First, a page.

Three years, two months and four days after starting, I submitted my thesis on 16 December 2015! This is not the end, of course. My viva is scheduled early next month, and I will probably make minor or major corrections. And even when the thesis is finished for good and deposited in the Bodleian it will only be a cross-section of my research from a particular moment. But submitting still felt very good!
As in my previous post about writing, I’m going to note down here a few more bits of advice, very much in the spirit of recording things I wish I’d known, and not all expecting to say anything particularly new.
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I wrote before about managing the competing energies of idealism and pragmatism. Finishing entailed summoning up as much pragmatism as possible while preserving just enough idealism to remind myself why I was bothering to work in the first place. Annoying chapter sections which I didn’t like had to be made at least functional in order to deliver the bits I did like, and often grinding through the process of making these bits work did help me appreciate them a little more.
I deliberately told myself in the spring of 2015 that I would stop doing primary research speculatively and only consult manuscripts when I knew I needed to see them for particular reasons. I suspect that a surprising amount of the useful skills I learned while writing the thesis are connected to this kind of thinking about thinking: I now feel much more comfortable tackling a big, complex project, academic or not, and thinking about when to hold and when to fold on each of the problems that make up that project.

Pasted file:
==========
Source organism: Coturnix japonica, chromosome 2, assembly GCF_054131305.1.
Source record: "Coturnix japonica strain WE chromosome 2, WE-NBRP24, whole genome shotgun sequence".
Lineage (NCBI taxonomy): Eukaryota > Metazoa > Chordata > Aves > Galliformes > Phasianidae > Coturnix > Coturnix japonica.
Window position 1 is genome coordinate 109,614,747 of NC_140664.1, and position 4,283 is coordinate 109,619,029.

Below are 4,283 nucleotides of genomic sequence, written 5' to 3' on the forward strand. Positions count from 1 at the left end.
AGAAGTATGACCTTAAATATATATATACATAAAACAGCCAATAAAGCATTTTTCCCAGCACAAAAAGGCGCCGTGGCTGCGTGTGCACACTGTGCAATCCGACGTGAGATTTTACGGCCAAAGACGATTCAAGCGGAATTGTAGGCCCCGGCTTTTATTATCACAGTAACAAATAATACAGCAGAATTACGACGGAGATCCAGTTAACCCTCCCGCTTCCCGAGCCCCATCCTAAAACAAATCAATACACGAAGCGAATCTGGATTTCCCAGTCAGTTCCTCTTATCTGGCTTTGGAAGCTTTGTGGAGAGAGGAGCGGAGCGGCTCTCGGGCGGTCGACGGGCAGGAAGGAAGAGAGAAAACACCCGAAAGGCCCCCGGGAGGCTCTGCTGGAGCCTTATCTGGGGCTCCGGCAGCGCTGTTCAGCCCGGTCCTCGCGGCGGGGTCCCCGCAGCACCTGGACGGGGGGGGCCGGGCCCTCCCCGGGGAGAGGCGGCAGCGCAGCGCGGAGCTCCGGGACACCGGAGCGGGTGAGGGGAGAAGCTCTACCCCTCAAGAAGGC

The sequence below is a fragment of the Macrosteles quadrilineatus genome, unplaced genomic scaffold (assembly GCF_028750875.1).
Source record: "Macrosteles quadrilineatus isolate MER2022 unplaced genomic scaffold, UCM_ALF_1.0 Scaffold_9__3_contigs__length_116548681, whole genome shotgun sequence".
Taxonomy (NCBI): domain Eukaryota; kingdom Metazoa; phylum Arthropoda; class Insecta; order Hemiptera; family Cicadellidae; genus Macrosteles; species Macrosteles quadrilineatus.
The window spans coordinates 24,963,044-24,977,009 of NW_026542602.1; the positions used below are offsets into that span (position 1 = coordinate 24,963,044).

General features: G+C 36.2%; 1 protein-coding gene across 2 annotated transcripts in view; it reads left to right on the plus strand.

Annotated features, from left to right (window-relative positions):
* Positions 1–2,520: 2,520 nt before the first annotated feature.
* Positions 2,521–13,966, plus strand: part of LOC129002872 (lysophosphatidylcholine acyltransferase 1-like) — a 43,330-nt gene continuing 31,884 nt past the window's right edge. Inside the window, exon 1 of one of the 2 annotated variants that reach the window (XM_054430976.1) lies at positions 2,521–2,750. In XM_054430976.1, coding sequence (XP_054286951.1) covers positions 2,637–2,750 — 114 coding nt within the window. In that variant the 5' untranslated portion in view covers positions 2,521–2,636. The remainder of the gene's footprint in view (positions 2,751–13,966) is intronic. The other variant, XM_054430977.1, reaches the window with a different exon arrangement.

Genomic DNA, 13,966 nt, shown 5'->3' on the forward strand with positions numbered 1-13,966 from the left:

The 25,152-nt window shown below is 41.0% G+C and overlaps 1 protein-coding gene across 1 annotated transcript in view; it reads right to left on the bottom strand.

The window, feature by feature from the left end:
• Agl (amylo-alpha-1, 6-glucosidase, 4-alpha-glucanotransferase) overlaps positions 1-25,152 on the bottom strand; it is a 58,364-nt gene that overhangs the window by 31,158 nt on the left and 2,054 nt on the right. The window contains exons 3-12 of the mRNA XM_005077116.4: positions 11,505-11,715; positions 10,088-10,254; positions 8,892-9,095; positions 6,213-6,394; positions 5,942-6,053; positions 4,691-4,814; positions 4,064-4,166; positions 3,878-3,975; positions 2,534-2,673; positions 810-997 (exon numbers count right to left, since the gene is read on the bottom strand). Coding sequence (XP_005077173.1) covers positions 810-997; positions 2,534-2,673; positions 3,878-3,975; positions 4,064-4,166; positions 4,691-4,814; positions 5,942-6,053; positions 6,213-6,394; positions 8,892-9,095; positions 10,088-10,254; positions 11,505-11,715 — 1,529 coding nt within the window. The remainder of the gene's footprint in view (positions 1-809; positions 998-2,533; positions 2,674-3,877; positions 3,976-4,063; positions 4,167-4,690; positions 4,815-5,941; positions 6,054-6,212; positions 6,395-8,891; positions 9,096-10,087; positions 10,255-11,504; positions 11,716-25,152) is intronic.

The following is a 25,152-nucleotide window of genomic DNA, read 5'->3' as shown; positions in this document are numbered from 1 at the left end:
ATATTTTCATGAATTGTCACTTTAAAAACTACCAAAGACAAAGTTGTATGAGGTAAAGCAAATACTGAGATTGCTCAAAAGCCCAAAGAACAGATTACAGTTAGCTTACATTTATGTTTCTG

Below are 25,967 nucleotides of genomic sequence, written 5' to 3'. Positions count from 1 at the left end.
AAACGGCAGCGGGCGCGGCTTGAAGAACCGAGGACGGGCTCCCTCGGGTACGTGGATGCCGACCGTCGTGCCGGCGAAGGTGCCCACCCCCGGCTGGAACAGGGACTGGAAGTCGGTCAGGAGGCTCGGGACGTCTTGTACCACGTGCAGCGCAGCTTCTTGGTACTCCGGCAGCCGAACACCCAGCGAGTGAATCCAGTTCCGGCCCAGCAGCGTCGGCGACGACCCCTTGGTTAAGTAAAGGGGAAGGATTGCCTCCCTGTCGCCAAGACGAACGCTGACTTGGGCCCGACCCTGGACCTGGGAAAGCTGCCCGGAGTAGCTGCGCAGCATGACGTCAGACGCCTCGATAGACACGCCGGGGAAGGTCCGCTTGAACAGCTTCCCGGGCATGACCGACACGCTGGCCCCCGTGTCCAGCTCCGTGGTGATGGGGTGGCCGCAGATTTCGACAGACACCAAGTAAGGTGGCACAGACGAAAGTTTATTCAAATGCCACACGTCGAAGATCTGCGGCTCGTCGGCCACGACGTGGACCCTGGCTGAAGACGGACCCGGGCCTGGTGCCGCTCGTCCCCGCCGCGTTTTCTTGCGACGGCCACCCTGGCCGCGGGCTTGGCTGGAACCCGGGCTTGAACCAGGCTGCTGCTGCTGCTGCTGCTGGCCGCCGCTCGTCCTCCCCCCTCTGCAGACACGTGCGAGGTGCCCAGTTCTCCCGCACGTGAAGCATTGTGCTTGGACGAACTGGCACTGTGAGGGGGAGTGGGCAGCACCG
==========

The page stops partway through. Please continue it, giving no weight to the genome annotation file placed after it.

For a long time I thought that when I struggled with productivity this was because I was lazy, and so I should somehow ‘stop being lazy’. But now I’m quite productive despite feeling just as lazy as I ever have been. I think the trick is managing laziness, not somehow fixing it. Comfortingly, managing laziness breaks down much more easily into small concrete tasks than fixing it would. And I’ve learned to feel better about the times when work doesn’t go so well: progress made during a struggle is still progress, and some of the spells of fun, rapid, successful work on the thesis came out of work that was hard going.
Not Researching (II)
I had a couple of weekly non-academic, social things which I kept going throughout the doctorate. Neither took much time but I refused to compromise on them. Looking back, I think these were really important. They helped me remember that I am a human being as well as a DPhil student and they helped me befriend people who weren’t writing doctorates. They also offered some structure for my weeks, which would otherwise have been troublingly shapeless when term-time teaching wasn’t happening. This would probably be the single thing which I recommend the most to others.
Looking after yourself during a doctorate is important. Lots of people have already said this, but I don’t think it’s a bad thing for more of us to say it! Writing a thesis can take a lot out of a person, and there were times when I had to remember that there was no point in making short-term progress if in doing so I made myself so mentally or physically ill that I had to suspend or withdraw from the DPhil. I was lucky and didn’t suffer any mental illness during my doctorate, but I did develop a physical impairment in my hands, which is why most of my thesis was written using dictation software. Nowadays I can and do type, but I still used dictation for most long-form writing. This works surprisingly well—indeed, for first drafts I think it is better than any other method of writing I’ve ever tried. It has made me think much more carefully about how we read and write, too. Still, the experience has left me much more aware of my health in general, and I think that’s a good thing.
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And that, more or less, is what I observed while writing my thesis!